Thursday, December 31, 2015

Talking Out of Turn #40 (Podcast): Dave Marsh on Bruce Springsteen (1987)

Bruce Springsteen, on stage during The River tour in 1981. (Photo: Patrick Harbron)

From 1981 to 1989, I was assistant producer and co-host of the radio show On the Arts at CJRT-FM in Toronto. With the late Tom Fulton, who was the show's prime host and producer, we did a half-hour interview program where we talked to artists from all fields. In 1994, after I had gone to CBC, I had an idea to collate an interview anthology from some of the more interesting discussions I'd had with guests from that period. Since they all took place during the Eighties, I thought I could edit the collection into an oral history of the decade from some of its most outspoken participants. The book was assembled from interview transcripts and organized thematically. I titled it Talking Out of Turn: Revisiting the '80s. With financial help from the Canada Council, I shaped the individual pieces into a number of pertinent themes relevant to the decade. By the time I began to contact publishers, though, the industry was starting to change. At one time, editorial controlled marketing. Now the reverse was taking place. Acquisition editors, who once responded to an interesting idea for a book, were soon following marketing divisions concerned with whether the person doing it was hot enough to sell it.

Tom Fulton, host and producer of On the Arts.
For a few years, I flogged the proposal to various publishers but many were worried that there were too many people from different backgrounds (i.e. Margaret Atwood sitting alongside Oliver Stone). Another publisher curiously chose to reject it because, to them, it appeared to be a book about me promoting my interviews (as if I was trying to be a low-rent Larry King) rather than seeing it as a commentary on the decade through the eyes of the guests. All told, the book soon faded away and I turned to other projects. However, when recently uncovering the original proposal and sample interviews, I felt that maybe some of them could find a new life on Critics at Large.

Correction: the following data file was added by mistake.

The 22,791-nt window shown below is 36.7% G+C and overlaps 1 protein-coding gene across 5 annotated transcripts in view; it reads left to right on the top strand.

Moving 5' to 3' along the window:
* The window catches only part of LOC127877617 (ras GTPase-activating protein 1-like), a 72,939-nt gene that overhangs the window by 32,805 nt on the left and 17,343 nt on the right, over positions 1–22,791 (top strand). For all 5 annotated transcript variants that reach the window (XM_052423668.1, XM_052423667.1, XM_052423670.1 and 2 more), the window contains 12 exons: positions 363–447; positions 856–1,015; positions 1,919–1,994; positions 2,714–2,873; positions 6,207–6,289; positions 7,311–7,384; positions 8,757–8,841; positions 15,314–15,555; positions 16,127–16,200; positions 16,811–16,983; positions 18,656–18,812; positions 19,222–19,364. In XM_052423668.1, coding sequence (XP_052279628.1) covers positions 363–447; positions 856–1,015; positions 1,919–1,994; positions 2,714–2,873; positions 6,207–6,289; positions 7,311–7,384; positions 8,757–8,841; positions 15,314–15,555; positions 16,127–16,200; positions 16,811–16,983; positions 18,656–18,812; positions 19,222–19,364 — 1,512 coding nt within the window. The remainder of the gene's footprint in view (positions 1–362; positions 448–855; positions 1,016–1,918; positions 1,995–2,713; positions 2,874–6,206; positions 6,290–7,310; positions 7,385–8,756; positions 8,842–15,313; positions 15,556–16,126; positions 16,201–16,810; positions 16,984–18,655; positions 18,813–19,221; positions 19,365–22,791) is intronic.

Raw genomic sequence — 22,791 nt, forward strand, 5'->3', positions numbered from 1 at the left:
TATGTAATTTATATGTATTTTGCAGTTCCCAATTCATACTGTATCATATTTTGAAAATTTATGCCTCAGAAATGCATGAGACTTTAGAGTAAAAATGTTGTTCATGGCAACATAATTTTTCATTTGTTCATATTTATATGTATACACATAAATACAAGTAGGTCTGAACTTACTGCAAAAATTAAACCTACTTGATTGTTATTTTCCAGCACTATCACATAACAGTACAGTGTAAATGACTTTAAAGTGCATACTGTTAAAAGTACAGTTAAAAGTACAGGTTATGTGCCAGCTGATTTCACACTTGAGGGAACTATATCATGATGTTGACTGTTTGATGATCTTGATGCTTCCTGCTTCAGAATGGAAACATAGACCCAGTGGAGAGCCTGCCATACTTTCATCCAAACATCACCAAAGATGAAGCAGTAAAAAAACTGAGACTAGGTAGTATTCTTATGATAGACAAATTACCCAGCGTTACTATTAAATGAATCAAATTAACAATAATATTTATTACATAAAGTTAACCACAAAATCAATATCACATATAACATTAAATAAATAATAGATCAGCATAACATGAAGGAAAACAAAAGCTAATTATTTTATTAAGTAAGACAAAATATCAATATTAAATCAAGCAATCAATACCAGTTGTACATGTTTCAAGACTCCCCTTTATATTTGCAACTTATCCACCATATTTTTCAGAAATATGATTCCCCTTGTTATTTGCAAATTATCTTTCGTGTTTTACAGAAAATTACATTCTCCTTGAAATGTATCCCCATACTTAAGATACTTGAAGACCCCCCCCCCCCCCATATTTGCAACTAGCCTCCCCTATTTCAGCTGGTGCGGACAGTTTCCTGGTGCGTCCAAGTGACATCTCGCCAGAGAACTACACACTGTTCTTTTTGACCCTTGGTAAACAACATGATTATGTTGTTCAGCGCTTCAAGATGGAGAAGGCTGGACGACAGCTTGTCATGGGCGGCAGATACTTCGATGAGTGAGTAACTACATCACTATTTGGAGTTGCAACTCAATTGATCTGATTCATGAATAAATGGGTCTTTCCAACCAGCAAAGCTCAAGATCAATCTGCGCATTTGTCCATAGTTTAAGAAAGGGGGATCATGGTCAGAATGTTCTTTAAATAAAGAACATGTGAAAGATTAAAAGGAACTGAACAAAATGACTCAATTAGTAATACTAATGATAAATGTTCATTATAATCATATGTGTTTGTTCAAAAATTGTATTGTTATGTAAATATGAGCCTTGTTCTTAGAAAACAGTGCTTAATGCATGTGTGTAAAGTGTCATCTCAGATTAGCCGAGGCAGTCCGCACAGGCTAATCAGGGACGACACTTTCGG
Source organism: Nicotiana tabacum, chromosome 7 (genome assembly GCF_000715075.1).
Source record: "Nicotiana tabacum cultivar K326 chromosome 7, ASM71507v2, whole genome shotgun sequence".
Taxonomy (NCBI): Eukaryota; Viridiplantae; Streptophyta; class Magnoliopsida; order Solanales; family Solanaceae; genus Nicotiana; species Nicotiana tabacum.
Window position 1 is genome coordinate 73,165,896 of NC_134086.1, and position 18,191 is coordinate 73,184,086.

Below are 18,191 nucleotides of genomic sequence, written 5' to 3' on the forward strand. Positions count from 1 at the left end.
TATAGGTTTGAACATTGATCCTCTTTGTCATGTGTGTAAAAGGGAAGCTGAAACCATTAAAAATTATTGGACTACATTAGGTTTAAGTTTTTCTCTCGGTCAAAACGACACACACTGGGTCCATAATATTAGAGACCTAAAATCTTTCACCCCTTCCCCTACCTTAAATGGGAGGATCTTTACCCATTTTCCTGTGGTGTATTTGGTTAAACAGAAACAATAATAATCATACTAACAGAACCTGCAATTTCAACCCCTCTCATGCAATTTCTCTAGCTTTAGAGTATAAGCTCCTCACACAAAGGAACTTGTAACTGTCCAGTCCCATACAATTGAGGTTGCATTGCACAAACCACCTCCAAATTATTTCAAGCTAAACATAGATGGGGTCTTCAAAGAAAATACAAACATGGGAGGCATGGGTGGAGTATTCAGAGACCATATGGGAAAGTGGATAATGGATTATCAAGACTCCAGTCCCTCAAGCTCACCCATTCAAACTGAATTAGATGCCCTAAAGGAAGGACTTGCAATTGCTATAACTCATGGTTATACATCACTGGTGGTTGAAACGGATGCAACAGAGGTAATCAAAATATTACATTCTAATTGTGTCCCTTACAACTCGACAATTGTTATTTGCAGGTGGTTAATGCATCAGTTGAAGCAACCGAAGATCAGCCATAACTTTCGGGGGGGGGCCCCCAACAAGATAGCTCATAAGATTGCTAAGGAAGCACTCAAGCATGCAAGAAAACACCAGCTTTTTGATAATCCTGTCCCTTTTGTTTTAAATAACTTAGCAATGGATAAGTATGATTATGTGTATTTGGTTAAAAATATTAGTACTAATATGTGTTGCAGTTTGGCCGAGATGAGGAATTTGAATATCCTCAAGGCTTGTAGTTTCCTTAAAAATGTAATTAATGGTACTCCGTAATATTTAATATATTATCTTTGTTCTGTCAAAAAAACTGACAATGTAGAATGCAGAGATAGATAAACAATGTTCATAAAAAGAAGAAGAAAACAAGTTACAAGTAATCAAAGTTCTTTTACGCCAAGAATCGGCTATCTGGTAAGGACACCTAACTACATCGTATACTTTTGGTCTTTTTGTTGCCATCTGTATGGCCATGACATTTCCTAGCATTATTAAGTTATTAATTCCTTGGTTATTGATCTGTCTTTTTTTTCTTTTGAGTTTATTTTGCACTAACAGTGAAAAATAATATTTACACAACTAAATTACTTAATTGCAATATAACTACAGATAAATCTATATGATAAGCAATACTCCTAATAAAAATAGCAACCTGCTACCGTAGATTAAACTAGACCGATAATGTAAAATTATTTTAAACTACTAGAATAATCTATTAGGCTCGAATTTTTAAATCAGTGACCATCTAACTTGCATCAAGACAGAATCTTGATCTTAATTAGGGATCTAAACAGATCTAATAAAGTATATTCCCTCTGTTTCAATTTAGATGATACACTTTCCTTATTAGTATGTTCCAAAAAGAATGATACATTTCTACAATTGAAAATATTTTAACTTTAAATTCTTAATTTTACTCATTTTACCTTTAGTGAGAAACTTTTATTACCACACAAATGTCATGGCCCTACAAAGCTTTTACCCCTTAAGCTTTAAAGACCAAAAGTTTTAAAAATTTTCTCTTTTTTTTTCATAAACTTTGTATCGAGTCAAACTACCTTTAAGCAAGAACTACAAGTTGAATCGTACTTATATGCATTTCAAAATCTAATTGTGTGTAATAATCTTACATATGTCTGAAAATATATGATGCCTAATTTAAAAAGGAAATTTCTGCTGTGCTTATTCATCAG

In the chapter Icons Revisited, I included a number of writers who re-examined past iconic figures whose personalities still continued to overshadow the decade. Some of the writers included historian John Malcolm Brinnin on Truman Capote, Heather Robertson's fictionalized biographies on former Canadian Prime Minister William Lyon Mackenzie King, former leftist activist (now neo-conservative) David Horowitz who, along with Peter Collier, wrote a riveting and complex study of the Ford family empire, and Barbara Branden on the controversial author Ayn Rand. In 1987, I sat down with music critic Dave Marsh to speak about Bruce Springsteen.

With Columbia Records' recent release of The Ties That Bind: The River Collection, a massive 4-CD, 3-DVD boxset covering the whole The River-era at the cusp of the 80s, it only seems right to turn to this conversation with Marsh. Marsh had just published his second book on Springsteen, Glory Days: Bruce Springsteen in the 1980s. Glory Days was the follow-up to his bestselling Born to Run: The Bruce Springsteen Story (1979).

Dave Marsh has since published two further books about Springsteen, Bruce Springsteen: Two Hearts : The Definitive Biography, 1972-2003 (2003) and Bruce Springsteen on Tour: 1968-2005 (2006). He has written for Rolling Stone, The Village Voice, and Newsday, among others, and has published widely on American music and musicians.

– Kevin Courrier.

Here is the full interview with Dave Marsh as it aired on CJRT-FM in 1987.

Kevin Courrier is a freelance writer/broadcaster, film critic and author (Dangerous Kitchen: The Subversive World of Zappa, Randy Newman's American Dreams33 1/3 Captain Beefheart's Trout Mask ReplicaArtificial Paradise: The Dark Side of The Beatles Utopian Dream). Courrier teaches part-time film courses to seniors through the LIFE Institute at Ryerson University in Toronto and other venues. His forthcoming book is Reflections in the Hall of Mirrors: American Movies and the Politics of Idealism.  

1 comment:

  1. Interesting subject, smart writer, good interviewer. A very good experience. I hope to see (hear) more of these.